When you are an athlete and you suffer from an injury, it's important to get the care that you need in order to heal properly. If you wait to get treatment or you don't see the right type of provider, the length of time it takes for you to heal can be longer than normal. An ankle or foot injury can be difficult to treat, and a specialist will be able to diagnose the problem and provide you with a treatment plan that is right for you. If you have been hurt playing sports and you are trying to get back into the game, it's time to get the treatment you deserve.
Injuries to the Foot and Ankle
If you have injured an ankle, you might start with a period of ice and rest. While this works for most sprains to the foot or ankle, this is not always the answer. You may have a small break in one of the small bones in your foot, or a tear in a ligament. If the pain in your foot or ankle doesn't reduce with traditional care, it's time to see a specialist who can diagnose the problem more carefully.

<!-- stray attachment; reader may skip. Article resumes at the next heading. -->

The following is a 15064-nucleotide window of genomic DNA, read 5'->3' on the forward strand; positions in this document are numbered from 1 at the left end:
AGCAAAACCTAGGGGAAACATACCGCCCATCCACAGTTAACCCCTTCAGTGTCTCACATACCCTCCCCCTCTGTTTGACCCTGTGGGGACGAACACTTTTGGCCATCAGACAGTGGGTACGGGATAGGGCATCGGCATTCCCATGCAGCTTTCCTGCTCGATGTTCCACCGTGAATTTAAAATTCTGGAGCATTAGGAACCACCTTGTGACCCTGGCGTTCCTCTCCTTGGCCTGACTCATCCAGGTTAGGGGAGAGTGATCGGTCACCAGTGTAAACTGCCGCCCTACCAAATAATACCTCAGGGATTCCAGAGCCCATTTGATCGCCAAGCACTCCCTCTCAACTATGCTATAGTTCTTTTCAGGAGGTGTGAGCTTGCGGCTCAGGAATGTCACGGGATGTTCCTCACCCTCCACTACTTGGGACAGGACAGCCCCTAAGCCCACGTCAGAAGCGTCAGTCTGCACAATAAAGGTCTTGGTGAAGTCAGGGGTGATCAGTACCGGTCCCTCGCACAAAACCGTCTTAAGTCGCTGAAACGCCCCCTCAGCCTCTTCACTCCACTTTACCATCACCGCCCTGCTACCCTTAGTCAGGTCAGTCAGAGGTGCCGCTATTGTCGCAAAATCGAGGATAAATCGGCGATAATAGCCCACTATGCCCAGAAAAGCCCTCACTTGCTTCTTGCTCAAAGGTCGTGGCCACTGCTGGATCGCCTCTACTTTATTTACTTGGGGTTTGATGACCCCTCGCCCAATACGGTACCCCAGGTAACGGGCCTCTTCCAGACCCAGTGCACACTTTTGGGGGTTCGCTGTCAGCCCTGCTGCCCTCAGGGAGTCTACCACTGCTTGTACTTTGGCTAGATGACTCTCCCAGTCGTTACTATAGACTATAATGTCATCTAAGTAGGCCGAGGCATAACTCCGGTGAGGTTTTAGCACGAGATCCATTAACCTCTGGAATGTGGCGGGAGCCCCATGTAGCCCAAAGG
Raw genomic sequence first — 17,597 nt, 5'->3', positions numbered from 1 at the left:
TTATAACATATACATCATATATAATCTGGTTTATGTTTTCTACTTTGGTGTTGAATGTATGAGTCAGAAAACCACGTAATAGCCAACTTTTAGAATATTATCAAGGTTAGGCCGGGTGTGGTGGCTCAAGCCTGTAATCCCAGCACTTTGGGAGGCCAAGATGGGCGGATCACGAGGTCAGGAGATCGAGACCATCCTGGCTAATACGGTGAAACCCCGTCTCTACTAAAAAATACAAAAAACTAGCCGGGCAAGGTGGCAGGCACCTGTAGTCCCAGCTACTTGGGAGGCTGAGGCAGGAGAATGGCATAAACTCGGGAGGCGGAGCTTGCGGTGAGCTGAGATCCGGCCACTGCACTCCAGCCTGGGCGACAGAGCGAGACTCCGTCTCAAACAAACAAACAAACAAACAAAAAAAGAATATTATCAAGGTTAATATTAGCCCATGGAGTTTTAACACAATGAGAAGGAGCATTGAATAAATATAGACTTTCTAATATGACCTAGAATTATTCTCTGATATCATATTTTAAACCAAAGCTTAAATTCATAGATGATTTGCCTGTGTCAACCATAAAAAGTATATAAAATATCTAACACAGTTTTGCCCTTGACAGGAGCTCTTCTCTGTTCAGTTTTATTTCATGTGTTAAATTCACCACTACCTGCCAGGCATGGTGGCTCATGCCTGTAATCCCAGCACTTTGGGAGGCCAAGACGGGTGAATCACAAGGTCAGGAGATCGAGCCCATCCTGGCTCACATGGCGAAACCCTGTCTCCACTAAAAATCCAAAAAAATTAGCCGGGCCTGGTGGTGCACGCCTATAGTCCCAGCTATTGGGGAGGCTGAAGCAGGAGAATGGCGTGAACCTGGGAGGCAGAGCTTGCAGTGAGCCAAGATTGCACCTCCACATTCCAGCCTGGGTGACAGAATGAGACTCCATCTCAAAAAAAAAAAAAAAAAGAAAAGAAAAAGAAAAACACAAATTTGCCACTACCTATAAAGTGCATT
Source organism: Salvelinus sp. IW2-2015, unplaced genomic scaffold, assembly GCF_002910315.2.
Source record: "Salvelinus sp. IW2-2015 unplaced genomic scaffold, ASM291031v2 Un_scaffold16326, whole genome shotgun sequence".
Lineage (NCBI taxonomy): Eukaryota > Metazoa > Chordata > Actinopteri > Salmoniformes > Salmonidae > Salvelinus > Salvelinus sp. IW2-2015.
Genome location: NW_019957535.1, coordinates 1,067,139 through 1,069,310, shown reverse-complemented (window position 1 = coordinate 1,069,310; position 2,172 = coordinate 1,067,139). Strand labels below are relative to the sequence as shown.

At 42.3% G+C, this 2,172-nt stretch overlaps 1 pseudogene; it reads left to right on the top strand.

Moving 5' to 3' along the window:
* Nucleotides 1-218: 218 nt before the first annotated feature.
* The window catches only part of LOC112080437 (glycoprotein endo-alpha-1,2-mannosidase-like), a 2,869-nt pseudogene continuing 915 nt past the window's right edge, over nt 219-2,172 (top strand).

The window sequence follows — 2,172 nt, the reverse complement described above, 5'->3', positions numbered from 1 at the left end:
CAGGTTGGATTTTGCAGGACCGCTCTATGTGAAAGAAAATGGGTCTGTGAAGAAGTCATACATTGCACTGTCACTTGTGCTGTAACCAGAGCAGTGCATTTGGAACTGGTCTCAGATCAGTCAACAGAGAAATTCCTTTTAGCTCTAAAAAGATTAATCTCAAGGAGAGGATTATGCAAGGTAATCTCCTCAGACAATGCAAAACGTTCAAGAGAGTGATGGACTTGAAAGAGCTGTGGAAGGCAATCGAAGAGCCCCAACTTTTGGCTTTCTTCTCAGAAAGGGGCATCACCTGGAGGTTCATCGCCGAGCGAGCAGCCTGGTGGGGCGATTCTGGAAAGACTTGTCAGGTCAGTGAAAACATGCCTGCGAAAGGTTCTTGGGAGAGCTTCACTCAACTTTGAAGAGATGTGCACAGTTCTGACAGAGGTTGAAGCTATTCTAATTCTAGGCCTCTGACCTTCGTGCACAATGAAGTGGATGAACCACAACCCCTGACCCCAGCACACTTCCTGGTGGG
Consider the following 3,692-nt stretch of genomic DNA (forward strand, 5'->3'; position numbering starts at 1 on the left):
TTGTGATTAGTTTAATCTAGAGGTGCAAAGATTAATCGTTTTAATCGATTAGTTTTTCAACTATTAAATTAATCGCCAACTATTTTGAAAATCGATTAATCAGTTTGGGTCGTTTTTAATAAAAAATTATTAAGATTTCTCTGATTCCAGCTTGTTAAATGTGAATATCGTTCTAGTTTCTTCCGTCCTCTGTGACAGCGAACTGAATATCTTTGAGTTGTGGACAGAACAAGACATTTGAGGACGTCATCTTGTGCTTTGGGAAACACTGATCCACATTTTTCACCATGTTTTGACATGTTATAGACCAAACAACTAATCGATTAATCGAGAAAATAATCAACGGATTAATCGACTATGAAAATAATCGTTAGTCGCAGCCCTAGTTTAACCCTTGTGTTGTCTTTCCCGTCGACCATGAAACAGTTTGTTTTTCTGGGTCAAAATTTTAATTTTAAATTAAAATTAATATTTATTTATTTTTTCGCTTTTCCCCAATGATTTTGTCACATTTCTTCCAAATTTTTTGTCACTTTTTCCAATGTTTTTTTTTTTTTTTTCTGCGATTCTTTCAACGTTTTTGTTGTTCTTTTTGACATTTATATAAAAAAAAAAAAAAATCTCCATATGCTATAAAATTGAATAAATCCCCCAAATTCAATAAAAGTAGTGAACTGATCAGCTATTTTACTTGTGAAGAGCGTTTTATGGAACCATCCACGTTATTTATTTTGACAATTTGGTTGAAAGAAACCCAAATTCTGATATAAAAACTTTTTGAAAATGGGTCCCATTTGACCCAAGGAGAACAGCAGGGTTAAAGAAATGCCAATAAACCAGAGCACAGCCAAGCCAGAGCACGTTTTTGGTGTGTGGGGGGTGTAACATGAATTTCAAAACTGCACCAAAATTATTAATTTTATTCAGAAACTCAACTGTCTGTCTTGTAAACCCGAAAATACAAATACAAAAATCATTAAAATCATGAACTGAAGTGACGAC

Common Injuries to Your Foot or Ankle
There are a number of injuries commonly treated in podiatric sports medicine that deal with your foot or ankle. Stress fractures occur frequently, while heel spurs or plantar fasciitis can make it very difficult to move around normally. Plantar fasciitis occurs when the band of tissue in the arch of your foot becomes inflamed and causes pain. Stress fractures need time to heal, while heel spurs are a bony calcium protrusion on the heel of your foot. When you have pain in your foot from a sports injury, a treatment plan to heal your injury is necessary.
How Foot or Ankle Injuries are Treated
Your specialist may suggest a course of physical therapy, rest, exercise, hot or cold therapies, massage, and other modalities that help reduce inflammation and improve circulation to the area. When your ankle or foot is injured, maintaining your range of motion is also important.
When you are hurt and want to get back to the sports you love, pay attention to what your specialist tells you. Follow your treatment plan and report any changes to your condition. If you have pain, don't push yourself too hard and talk to your treatment provider.
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